“Additionally, when looking at integrating new solutions, it is important to look at security and vulnerability from the entire workflow. Implementing secure access service edge (SASE) technology, which allows users to access devices from a secure connection, allows for maximum data protection and continuity across business functions.”
Overcoming the challenges of new strategy implementation
Adopting new cybersecurity measures can pose several challenges for businesses, including employee reluctance to adapt, limited resources, and the requirement for smooth integration with existing infrastructure. “To address these challenges, we prioritise clear communication and education to foster a culture of security awareness and make employees our partners in the process,” says Anderson.
“We also work across the enterprise to ensure alignment with business objectives and secure the necessary resources. Additionally, we stage implementations to minimise disruptions, and we regularly assess and fine-tune our strategies and prioritise ongoing training, to ensure ongoing security across our business.”
Another challenge that many enterprises face is the hybrid working environment. “Hybrid and remote work are now a cornerstone for many businesses,” explains Lamendola, “and each brings a new set of challenges to ensuring a workplace remains secure. When you have people in your company working in places that are not physically in the office, this already creates risk. Couple this with a lack of education and awareness amongst employees, and you are potentially opening yourself up to further risk of an attack.”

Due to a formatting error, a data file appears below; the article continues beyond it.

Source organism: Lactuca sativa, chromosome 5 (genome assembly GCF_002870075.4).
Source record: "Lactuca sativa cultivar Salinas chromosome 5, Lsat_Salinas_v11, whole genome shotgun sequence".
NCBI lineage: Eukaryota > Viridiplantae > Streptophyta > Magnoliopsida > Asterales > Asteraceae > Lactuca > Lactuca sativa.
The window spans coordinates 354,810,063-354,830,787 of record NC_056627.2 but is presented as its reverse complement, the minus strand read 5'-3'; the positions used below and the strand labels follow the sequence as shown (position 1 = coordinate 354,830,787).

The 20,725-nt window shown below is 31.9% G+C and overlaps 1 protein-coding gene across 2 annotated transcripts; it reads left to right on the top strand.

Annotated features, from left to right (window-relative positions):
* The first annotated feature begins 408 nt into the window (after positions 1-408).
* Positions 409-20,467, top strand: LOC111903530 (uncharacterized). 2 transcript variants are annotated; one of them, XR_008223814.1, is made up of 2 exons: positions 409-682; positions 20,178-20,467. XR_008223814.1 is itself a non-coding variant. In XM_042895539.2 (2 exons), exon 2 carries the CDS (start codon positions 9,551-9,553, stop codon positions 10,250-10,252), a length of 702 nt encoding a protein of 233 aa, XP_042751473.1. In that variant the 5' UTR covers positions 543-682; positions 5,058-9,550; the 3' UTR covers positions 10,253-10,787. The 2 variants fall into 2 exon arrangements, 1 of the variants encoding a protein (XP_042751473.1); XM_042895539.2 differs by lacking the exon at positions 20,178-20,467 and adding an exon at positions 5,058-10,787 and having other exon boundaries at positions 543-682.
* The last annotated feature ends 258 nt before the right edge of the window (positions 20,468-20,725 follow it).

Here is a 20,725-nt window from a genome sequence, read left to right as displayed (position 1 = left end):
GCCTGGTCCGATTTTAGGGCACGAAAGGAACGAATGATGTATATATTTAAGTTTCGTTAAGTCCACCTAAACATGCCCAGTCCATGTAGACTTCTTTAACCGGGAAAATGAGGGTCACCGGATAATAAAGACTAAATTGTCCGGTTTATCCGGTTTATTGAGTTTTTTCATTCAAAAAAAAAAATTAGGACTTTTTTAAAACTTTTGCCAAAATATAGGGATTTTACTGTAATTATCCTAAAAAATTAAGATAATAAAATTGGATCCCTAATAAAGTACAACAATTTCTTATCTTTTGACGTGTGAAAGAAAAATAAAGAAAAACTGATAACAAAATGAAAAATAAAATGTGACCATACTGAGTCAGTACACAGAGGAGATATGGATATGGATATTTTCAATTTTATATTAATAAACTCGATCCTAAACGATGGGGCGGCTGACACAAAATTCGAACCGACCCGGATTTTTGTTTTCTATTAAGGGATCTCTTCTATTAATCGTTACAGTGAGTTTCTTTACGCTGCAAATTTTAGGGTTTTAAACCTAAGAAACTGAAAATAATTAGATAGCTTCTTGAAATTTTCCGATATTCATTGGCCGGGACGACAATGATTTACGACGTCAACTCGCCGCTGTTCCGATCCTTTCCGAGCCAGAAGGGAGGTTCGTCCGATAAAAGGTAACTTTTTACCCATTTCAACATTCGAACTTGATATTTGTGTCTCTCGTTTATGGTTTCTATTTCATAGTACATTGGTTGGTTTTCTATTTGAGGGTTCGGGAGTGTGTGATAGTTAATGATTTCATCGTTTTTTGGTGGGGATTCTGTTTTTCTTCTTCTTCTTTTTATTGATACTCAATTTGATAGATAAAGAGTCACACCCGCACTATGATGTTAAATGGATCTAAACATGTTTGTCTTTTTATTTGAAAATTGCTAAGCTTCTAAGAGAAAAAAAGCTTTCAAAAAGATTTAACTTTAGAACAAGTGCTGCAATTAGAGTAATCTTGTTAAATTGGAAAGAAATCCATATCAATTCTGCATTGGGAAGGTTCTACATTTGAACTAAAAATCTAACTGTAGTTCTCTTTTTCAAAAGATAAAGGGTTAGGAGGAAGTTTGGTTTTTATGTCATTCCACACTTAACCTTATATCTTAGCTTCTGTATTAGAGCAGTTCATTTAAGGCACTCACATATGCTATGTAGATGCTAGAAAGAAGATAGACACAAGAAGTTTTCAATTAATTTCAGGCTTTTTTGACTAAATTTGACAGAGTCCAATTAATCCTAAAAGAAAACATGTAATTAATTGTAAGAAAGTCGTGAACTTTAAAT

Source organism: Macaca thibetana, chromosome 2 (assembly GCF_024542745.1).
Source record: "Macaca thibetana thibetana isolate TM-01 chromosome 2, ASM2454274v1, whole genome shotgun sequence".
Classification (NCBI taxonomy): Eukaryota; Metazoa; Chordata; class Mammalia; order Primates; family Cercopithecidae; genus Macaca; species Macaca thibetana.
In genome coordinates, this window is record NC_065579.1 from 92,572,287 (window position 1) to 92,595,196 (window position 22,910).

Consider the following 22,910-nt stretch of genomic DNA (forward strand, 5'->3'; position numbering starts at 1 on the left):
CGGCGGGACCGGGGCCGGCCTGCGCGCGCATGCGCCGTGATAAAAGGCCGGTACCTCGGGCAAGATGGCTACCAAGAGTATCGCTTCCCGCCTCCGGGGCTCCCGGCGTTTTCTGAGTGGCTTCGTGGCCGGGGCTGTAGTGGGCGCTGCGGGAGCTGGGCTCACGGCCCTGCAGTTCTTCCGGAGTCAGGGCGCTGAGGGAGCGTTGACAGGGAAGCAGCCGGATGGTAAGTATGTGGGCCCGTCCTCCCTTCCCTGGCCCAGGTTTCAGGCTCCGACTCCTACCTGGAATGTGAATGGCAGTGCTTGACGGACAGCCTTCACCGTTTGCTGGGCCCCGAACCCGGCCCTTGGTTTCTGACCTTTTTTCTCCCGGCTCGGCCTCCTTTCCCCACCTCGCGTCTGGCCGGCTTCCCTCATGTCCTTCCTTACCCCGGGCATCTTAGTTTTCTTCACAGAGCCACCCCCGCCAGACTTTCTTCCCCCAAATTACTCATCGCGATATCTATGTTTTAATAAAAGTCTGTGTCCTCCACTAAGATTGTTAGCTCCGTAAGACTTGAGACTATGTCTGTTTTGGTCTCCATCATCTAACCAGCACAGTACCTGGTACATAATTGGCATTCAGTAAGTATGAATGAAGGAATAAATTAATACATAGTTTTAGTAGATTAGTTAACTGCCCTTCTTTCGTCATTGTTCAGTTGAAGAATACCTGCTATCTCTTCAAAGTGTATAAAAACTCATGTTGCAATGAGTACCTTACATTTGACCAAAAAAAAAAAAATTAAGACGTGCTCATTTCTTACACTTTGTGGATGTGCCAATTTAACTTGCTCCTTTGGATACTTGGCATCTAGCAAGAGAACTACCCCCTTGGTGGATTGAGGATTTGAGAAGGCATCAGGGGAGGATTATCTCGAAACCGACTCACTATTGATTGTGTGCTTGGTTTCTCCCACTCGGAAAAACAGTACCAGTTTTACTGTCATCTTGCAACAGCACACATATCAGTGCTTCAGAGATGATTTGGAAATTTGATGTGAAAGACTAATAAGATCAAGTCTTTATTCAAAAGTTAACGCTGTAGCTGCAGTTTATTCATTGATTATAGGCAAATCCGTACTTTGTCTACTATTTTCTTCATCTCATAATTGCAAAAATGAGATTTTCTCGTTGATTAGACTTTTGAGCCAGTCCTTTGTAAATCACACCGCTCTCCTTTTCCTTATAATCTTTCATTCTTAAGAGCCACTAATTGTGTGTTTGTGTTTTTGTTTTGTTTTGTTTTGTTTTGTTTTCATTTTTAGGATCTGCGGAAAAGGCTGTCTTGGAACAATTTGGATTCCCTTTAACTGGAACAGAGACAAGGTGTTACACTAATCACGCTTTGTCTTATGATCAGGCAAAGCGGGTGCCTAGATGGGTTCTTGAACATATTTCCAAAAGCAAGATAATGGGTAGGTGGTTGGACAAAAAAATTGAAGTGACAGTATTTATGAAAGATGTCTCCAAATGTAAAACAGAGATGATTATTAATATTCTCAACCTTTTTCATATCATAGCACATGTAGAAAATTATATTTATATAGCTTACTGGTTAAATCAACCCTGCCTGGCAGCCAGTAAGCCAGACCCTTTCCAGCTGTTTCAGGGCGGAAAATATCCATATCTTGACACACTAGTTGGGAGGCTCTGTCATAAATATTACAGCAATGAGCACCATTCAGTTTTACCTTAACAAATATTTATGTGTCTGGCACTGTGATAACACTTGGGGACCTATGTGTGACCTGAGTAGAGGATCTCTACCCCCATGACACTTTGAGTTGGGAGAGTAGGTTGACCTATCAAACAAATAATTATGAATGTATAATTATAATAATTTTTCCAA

In order to combat this, companies need to focus on education and awareness, however, many may encounter the challenge of getting employees on board with cybersecurity efforts. “It’s one thing to adopt a new strategy,” says Lamendola, “but encouraging your employees to truly play their part in embracing your strategy can be a whole other hill to climb. Consistent and mandated employee security awareness training is critical for businesses.”
Industry trends of the future
As the accessibility of information increases alongside the risk of its misuse, the need for robust cybersecurity safeguards and practices becomes increasingly crucial in the context of 2024 and beyond. Lamendola considers two of the most significant and upcoming cybersecurity trends will be the broad adoption of artificial intelligence (AI) as a tool to improve detection and proactive ransomware defence to ensure a comprehensive strategy to protect data.
“The use of AI in cybersecurity enables unexpected behaviour to be discovered quicker through the automated aggregation and dynamic evaluation of multiple sources of security data,” says Lamendola. “AI-driven security insights and AI-automated remediation will improve the efficiency of security specialists at a level of reliability, speed and scale that exceeds current capabilities.
“Proactive ransomware defence will become the most critical strategy for all organisations, particularly with the continued expansion into hybrid cloud operating models. Effective and audited infrastructure management strategies that are aligned with an active employee awareness and training program can often be the key elements in protecting data from being vulnerable to ransomware attacks.”
As well as these two trends, Lamendola also thinks that there will be a broad adoption of zero-trust architectures. “While often out of reach for many organisations, shifts in technology have enabled zero trust practices such as identity verification, micro-segmentation, continuous monitoring, and least privilege access to be more affordably available. The integration of these solutions into a holistic capability that is available ‘as a service’ allows companies of all sizes to adopt zero-trust frameworks.”